Next we meet Laila, born in Houston, resident in Palestine, whose risk-alert phone app logs threats for people travelling in MENA countries. Everything – from stone-throwing to localised power cuts – is instantly tagged. She’s called her company RedCrow because, although she doesn’t actually like crows, their intelligence is superior. She nods politely as I describe the pet crow that waddles alongside me while I feed it in Richmond Park. I go further and recommend a book ABOUT crows. My colleagues make tsk tsk noises.
Later in the evening, we have supper at the American Colony Hotel, home to writers and diplomats over the decades. Its rooms have a tranquil 1950s feel. There’s a lobby cat and we try to take pictures of his stripy body against the ochre tiles. Amanda finally strangles him into submission and we get the shot.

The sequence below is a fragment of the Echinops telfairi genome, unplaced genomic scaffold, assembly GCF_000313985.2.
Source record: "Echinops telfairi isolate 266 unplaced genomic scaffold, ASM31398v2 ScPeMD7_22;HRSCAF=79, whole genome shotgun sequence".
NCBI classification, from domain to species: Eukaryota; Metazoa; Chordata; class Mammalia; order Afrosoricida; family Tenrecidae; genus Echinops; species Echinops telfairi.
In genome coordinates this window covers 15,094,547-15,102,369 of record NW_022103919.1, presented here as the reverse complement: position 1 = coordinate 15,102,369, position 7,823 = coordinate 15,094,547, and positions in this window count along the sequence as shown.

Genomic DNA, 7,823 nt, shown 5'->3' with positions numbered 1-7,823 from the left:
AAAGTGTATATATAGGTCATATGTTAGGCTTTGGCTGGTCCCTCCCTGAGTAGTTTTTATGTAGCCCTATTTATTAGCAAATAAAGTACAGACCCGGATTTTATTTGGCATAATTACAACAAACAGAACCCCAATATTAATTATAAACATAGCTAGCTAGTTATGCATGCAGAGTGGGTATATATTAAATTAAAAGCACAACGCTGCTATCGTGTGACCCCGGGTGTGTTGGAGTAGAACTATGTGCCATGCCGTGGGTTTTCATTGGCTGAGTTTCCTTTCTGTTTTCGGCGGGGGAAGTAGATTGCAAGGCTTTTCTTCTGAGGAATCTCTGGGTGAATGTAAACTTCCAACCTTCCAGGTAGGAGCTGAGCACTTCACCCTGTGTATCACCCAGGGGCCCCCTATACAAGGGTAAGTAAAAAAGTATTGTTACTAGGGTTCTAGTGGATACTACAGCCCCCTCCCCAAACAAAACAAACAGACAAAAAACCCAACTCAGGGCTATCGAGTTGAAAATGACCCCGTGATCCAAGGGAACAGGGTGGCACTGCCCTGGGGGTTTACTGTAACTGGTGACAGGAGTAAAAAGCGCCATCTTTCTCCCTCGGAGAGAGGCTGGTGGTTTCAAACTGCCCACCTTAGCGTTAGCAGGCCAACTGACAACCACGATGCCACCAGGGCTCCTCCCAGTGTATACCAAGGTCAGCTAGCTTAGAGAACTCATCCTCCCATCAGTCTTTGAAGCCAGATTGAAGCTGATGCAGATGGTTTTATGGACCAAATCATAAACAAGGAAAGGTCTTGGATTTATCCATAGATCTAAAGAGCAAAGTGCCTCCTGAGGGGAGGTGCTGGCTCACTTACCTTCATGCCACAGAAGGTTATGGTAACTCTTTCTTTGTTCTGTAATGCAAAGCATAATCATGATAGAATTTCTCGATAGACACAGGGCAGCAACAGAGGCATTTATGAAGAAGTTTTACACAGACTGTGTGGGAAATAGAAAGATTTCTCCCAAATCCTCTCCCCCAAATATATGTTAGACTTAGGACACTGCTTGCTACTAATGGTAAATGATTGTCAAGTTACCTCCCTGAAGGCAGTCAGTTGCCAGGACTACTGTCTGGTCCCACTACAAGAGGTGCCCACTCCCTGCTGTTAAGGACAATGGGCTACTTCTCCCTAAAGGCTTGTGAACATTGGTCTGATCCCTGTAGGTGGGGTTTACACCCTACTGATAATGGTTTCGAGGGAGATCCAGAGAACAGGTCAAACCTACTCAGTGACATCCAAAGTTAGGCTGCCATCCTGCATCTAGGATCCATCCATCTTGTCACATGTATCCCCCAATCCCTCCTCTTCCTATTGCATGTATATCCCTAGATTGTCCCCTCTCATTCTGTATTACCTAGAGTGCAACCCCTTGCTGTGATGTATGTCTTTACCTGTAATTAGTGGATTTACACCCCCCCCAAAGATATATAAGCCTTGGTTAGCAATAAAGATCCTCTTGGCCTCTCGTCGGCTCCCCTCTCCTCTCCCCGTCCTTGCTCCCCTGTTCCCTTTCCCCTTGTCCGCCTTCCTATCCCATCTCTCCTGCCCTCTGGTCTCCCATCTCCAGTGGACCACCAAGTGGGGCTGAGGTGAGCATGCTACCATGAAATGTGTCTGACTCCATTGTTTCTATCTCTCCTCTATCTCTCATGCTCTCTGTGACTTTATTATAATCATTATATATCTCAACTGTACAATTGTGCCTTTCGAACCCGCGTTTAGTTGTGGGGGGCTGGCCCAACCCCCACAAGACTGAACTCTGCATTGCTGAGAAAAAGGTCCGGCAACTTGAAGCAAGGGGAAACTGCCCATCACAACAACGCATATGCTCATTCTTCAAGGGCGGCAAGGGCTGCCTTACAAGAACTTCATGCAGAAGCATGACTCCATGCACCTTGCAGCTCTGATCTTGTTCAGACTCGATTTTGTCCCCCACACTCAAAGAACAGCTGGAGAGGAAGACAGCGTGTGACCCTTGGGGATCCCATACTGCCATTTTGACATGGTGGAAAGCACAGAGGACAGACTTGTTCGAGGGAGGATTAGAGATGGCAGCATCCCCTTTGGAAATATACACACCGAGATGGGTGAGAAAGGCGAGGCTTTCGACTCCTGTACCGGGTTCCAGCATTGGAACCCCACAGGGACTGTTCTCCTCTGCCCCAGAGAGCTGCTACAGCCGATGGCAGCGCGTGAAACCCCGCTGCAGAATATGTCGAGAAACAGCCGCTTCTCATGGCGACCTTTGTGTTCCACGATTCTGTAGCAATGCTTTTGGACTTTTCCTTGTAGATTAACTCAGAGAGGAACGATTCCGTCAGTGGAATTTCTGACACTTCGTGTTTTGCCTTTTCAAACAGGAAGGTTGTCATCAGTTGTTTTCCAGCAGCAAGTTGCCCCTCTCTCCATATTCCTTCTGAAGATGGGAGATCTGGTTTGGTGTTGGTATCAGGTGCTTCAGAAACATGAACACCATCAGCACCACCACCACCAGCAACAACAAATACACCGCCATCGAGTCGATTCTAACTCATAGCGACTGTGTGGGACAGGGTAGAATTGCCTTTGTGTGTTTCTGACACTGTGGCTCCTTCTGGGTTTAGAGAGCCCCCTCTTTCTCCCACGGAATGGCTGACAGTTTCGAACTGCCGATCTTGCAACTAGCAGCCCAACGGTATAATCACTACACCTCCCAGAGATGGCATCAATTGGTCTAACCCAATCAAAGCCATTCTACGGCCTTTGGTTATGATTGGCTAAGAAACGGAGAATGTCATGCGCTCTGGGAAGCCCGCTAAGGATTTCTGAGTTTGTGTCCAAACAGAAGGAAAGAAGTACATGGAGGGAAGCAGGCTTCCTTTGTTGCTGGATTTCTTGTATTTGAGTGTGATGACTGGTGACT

Day three: Jerusalem. Yad Vashem [Holocaust Remembrance Centre]. On arrival, the coat check man asks Amanda (clearly Indian) and me (clearly white) if we’re sisters. He shows us photos of his three wives, whom he refers to as woman 1, woman 2 and woman 3. Back in the main atrium, our elderly guide tells us about the miracle of Israel. She is wearing a turquoise beret and a Disney Ratatouille lapel pin. I’m dreading the answer, but I ask her how the centre is personally relevant to her. She tells us of the relatives she lost to Auschwitz, and adds that the white-haired lady on the front desk survived when neighbours hid her from the Nazis in Paris. I’ve never met anyone with this connection to the Holocaust and feel suddenly overwhelmed, but concentrate hard to stop myself crying. I shake her hand, but soon branch off on my own, following the winding path of the exhibits until I can’t bear it any longer. Yad Vashem’s architect, Moshe Safdie, has routed the exit doors onto a perfect, prismatic view of Jerusalem in the distance. The land of Israel. It pulls you up short. It’s brilliant. In the museum bookshop, a visitor in his forties, smart overcoat hunched about his shoulders, is crying. The lady on the till tells him to take his time. My sorrow is continually before me. Psalm 38.